objective  or  of  subjective  sensations.  Unfortunately  the  terms 
"  objective  "  and  *  subjective,"  so  frequently  used  by  medical 
men,  are  used  in  different  senses.      Thus,  sometimes  the  term 

o  2 


"  subjective  "  is  used  for  psychical  states  in  contrast  to  the  ac- 
companying nervous  states,  Avhich  latter  are  then  called  objective. 
Sometimes  the  term  "  subjective,"  or  the  subject,  is  used  for 
mind,  or  even  without  distinction  between  mind  and  organism, 
in  contrast  to  the  environment,  which  latter  is  then  considered 
objective,  or  the  object.  Sometimes  the  term  "subjective  "  is  used 
for  a  sensation  internally  initiated,  and  the  term  "  objective  " 
for   a   sensation  peripherally  initiated  ;   thus,  a  patient  who 
can  smell  nothing,  and  yet  has  stenches  in  his  nose  (at  the 
onset  of  epileptic  seizures,  for  example),  is  said  to  have  no 
objective  sense  of  smell,  but  to  have  subjective  smell.     Some- 
times the  term  "  subjective  "  is  used  for  the  patient's  abnormal 
states  of  mind,  pain,  for  an  example,  as  when  it  is  said  "  all  his 
symptoms  are  subjective,"  in  contrast  to  the  symptoms  the 
medical  man  can  himself  testify  to,  spasm,  paralysis,  cardiac, 
murmurs,  &c.     These  different  contrasted  applications  of  the 
two  terms  lead  to    great  confusion  in  medical  writings,  and 
particularly  when  the  same  writer  uses  them  sometimes  one 
way   and  sometimes   another.      I   imagine   even    that    some 
philosophical  writings  are  difficult  to  understand,  because  the 
term  "  subjective  "  is  used  sometimes  for  mind  and  sometimes  for 
organism ;  and  the  term  "  objective  "  sometimes  for  nervous  states 
and  sometimes  for  environment  (both  the  organism  and  the 
environment  are  "  outside  "  mind).     Hence,  without  venturing 
to  say  how  the  two  terms  ought  to  be  used,  I  may  properly  say 
how  I  use  them  in  this  article.     I  use  them  both  as  psychical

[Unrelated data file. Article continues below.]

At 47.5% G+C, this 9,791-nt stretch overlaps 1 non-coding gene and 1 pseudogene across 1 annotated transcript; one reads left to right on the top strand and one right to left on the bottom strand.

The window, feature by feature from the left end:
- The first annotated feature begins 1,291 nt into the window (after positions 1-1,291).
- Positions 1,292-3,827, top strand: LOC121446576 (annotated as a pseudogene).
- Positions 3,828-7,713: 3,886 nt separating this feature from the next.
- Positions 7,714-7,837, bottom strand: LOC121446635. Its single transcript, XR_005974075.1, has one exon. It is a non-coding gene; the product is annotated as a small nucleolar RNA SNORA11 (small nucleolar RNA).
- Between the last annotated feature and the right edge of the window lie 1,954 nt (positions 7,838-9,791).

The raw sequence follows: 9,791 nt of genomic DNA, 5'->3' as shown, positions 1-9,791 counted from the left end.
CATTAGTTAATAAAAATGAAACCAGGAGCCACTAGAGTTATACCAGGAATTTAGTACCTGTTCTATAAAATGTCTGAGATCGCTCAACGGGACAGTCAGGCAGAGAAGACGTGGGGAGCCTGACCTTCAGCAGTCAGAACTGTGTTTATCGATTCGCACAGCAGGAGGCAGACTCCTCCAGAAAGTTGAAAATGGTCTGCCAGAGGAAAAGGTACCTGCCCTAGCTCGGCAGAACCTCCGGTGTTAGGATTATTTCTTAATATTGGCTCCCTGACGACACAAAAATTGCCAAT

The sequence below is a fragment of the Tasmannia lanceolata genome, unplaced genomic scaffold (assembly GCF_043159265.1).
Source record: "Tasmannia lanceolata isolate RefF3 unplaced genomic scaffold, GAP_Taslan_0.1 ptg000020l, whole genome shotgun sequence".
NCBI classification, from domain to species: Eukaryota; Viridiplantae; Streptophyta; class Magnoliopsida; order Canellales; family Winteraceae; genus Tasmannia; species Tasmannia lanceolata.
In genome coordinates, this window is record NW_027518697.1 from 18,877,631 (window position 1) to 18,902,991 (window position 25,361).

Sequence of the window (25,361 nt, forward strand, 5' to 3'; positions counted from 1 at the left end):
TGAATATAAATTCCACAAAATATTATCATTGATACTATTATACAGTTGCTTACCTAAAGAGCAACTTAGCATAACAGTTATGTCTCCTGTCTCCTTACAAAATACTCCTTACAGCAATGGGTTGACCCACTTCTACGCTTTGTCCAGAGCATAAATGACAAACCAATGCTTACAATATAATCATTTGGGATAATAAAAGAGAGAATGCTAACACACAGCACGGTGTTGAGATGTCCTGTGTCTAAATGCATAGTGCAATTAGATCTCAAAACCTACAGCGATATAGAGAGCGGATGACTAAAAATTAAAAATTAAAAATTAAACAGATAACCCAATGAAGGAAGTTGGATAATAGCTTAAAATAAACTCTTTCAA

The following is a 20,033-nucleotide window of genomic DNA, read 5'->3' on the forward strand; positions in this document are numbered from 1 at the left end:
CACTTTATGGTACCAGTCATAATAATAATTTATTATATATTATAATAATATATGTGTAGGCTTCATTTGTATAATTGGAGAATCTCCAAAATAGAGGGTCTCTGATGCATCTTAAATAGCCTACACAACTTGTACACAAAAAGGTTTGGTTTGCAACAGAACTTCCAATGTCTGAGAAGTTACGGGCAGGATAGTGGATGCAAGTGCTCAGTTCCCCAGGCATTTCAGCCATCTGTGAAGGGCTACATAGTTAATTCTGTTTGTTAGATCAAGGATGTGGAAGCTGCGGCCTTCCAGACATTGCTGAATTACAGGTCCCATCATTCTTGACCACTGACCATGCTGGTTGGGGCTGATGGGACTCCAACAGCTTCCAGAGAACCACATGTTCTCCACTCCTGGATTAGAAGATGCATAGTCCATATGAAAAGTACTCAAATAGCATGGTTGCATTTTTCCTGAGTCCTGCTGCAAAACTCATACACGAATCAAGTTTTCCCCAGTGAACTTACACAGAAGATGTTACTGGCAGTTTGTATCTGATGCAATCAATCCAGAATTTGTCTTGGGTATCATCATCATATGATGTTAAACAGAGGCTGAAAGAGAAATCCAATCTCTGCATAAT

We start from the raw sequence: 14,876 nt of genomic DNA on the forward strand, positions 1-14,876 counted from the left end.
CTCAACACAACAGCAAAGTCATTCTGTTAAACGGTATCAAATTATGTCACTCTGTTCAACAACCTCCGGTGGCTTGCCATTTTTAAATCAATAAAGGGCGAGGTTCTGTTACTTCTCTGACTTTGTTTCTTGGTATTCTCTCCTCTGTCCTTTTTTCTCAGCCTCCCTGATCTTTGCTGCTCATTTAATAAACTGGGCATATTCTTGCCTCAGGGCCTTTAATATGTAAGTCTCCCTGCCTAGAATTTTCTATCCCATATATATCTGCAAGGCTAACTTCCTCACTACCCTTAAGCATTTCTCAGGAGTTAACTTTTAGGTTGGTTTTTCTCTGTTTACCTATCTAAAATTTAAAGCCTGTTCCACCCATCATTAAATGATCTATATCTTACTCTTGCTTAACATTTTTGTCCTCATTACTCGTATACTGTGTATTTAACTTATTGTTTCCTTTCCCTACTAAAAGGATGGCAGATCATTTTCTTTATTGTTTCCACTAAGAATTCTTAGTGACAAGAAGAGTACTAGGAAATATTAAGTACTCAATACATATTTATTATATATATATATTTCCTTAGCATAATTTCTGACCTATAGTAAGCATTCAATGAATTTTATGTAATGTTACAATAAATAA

terms ;  the  term  "  subjective  "  answers  to  what  is  physically 
the  effect  of  the  environment  on  the  organism ;    the   term 
"  objective  "  to  what  is  physically  the  reacting  of  the  organism 
on  the  environment.     The  reader  will  note  that  it  is  not  said 
that  subjective  stands  for  what  is  on  the  physical  side  the 
organism,  and  objective  for  what  is  environment,  but  that  they 
are  used  for  what  are  on  the  physical  side  the  two  conditions 
of  the  organism  in  its  correspondence  with  the  environment. 
The   correspondence   is   duplex,  and  all  mental   action  is   a 
rhythm  of  subjective  and  objective  states. 

Whether  vertigo  of  the  kind  defined  can  be  shown  to  occur 
most  often  during  discharge  of  the  left  cerebral  hemisphere  or 
not,  it  is,  at  any  rate,  a  crude  development  of  the  most  re- 


presentative  of  all  objective  sensations.  Ocular  movements 
represent  the  most  special  adjustments  of  the  organism  to — 
of  all  its  reactions  upon — the  environment.  They  are  the  move- 
ments especially  concerned  during  orientation.  The  vertigo  men- 
tioned is  a  crude  sensation  occurring  during  strong  discharge 
of  the  nervous  arrangements  for  these  movements,  and  is  dis- 
orientation, as  coloured  vision  is  blindness.  In  fact,  the  so-called 
warning  (vertigo)  is  itself  consciousness  ceasing  in  a  particular 
way.  What  is  physically  a  losing  of  the  most  special  adjust- 
ments of  the  organism  to  the  environment  (disorientation)  cor-